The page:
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August 5, 1999
Informal Gurukul Completes 15 Years
Nitish S Rele in Tampa
Fifteen years ago, University of South Florida Professor Dr A N V Rao began an academic Sunday school in Tampa. Ever since then, every Sunday except for major holidays, about 150 children of mostly Indian descent from all over the Tampa Bay area have been attending the school on the premises of that university. Dedicated volunteers and the Students of India Association have been the cornerstone of the school's foundation.
"Back then, I had this idea that I wanted the academic aspect developed," Rao reminisced. "As a result, we were the first such school in the US where students could take classes and also interact with other Indians," he said.
The academic classes are held from 9 am till 1 pm, after which lunch is served. Cookies and soft drinks are offered during break. Every Sunday, parents bring in food according to the lunch schedule provided to them.
Kotha Sekharam, the school chairman, said there is a one-time registration fee for students and a $ 15 monthly fee to defray expenses. At present, the school has students from first grade through 12th grade.
Lessons are offered in English, algebra, science, trigonometry, chemistry, general science, physics and other subjects.
"Last year, we added MCAT (Medical College Admission Test) classes," said Rao who conducts mathematics classes at the school.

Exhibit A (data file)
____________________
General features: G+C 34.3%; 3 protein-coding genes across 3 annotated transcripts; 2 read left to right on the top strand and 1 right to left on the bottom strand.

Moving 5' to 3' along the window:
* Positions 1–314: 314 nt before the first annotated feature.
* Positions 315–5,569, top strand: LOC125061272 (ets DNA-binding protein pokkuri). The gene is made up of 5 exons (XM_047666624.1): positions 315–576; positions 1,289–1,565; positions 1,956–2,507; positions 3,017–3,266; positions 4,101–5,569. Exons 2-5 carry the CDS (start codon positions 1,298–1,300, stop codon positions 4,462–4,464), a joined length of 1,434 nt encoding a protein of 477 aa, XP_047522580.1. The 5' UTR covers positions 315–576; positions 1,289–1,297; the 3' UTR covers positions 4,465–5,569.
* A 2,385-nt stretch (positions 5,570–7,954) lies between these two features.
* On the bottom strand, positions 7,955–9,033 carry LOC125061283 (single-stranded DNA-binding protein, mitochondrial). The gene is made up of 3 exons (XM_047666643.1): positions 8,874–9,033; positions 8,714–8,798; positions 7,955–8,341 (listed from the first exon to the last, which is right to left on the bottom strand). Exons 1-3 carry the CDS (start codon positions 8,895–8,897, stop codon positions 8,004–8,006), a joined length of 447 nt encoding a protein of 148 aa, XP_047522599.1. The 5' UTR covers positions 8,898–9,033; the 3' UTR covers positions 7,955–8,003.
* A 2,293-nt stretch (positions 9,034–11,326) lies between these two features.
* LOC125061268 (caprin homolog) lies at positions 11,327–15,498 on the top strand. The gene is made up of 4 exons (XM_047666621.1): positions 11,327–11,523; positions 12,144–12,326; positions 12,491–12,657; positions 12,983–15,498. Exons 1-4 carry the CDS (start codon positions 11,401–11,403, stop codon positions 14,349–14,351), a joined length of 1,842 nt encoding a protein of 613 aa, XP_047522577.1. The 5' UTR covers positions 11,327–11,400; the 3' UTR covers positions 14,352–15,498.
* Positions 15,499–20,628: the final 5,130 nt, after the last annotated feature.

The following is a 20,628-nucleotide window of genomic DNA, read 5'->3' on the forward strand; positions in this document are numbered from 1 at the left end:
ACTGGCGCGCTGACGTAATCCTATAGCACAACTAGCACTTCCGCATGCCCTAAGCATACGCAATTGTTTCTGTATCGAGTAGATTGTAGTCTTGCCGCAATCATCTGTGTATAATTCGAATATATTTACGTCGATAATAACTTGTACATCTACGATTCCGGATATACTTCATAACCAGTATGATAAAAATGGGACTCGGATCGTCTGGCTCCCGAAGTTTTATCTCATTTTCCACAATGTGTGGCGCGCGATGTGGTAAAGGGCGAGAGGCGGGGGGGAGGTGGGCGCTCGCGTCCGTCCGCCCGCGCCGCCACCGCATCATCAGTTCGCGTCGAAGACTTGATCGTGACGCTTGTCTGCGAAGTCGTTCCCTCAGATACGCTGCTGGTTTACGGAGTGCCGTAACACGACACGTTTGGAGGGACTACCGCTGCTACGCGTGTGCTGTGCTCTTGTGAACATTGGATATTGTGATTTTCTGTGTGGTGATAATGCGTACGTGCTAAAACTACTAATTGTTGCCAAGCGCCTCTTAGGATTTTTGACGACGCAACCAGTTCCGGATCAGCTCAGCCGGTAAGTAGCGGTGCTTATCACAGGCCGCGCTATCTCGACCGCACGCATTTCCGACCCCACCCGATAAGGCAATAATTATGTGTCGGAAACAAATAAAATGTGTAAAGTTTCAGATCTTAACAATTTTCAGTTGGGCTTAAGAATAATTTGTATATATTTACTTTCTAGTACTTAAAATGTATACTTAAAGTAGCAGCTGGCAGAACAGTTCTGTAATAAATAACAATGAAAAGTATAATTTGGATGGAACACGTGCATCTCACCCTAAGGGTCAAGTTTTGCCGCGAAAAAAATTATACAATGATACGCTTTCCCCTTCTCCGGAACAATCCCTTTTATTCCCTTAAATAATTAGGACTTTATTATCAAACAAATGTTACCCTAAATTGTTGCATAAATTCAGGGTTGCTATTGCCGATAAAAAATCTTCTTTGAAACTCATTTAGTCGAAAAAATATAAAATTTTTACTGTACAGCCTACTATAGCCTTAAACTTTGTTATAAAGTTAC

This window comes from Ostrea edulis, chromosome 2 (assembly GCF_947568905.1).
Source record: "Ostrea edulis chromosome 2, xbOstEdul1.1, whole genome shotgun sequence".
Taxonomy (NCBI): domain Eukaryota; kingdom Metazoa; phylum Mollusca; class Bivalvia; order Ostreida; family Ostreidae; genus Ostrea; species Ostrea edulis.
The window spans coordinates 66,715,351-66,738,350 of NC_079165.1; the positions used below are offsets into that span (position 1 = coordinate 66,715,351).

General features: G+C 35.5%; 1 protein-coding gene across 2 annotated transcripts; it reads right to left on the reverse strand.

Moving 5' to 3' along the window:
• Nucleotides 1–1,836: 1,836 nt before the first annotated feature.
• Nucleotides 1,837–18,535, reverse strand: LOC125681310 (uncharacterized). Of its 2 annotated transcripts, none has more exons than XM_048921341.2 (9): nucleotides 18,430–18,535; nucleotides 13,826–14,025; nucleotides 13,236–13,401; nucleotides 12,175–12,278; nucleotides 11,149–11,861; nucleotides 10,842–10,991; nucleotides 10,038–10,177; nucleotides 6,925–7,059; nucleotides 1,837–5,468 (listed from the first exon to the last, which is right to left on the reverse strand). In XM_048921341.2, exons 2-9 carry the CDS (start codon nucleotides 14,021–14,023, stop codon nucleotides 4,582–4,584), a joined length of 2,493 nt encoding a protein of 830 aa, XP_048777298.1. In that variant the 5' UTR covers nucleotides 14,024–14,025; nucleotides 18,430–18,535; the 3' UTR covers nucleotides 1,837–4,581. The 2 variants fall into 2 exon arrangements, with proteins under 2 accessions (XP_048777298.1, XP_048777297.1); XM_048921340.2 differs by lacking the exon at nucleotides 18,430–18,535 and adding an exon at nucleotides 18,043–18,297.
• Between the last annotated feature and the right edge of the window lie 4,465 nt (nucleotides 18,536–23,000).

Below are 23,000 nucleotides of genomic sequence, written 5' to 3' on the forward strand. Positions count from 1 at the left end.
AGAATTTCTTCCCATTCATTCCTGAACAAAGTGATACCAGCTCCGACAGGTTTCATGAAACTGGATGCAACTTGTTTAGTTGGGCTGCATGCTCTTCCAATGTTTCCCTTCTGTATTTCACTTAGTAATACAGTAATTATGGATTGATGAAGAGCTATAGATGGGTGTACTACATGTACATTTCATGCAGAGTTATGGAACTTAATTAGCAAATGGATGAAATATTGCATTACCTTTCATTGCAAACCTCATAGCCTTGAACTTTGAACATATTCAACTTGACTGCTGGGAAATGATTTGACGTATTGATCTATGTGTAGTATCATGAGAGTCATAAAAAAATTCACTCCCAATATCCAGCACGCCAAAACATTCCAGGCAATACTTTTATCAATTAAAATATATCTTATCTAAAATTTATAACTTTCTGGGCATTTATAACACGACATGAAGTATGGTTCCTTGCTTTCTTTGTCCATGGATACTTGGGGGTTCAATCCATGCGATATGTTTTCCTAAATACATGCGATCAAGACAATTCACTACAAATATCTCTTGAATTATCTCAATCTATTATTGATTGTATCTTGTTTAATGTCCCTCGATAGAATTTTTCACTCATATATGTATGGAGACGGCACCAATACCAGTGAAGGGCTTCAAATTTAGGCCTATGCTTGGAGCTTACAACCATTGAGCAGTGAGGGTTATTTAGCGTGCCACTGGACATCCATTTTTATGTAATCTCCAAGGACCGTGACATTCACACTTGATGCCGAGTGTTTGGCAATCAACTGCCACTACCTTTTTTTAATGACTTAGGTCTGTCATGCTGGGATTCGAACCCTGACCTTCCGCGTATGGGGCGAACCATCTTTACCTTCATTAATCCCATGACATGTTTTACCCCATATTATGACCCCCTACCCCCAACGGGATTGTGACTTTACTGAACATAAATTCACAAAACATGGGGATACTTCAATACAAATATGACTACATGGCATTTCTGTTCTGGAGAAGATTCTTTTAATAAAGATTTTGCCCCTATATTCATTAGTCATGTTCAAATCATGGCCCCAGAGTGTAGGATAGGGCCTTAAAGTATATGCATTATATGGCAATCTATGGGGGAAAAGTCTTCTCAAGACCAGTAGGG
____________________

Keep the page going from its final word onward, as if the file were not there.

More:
Professor Don Ryan has been teaching English for the last nine years. "I enjoy interacting with these children who are so enthusiastic about their studies," he said. "They take a keen interest and show the desire to learn."
Sekharam pointed out that some students attend a grade or two higher than the grade they are eligible for. Take the case of Sahil, son of Haren Mehta of Tampa. "Sahil is actually in sixth grade but he attends a seventh grade class at Sunday School," said Mehta. "This way, he is preparing for the future."
Sahil, on the other hand, immensely enjoys his Sunday mornings at school.
Mehta immigrated to the United States from England about three years ago and during the transition, the Sunday school was a boon for his son.
"Today, Sahil has a lot of confidence in his work," he said.
Sharad Patel, who used to teach algebra and geometry at the school, remembers the days when his now-college going children used to attend Sunday school. "My children are doing very well today," he said, "and in a way inspired me to teach here."
Every year, the Sunday school holds two events: an annual picnic where Students of India volunteers, teachers and all students are served a free dosa lunch at a university park. And then there is the graduation ceremony where students are honored with trophies and teachers given appreciation mementos for their work.
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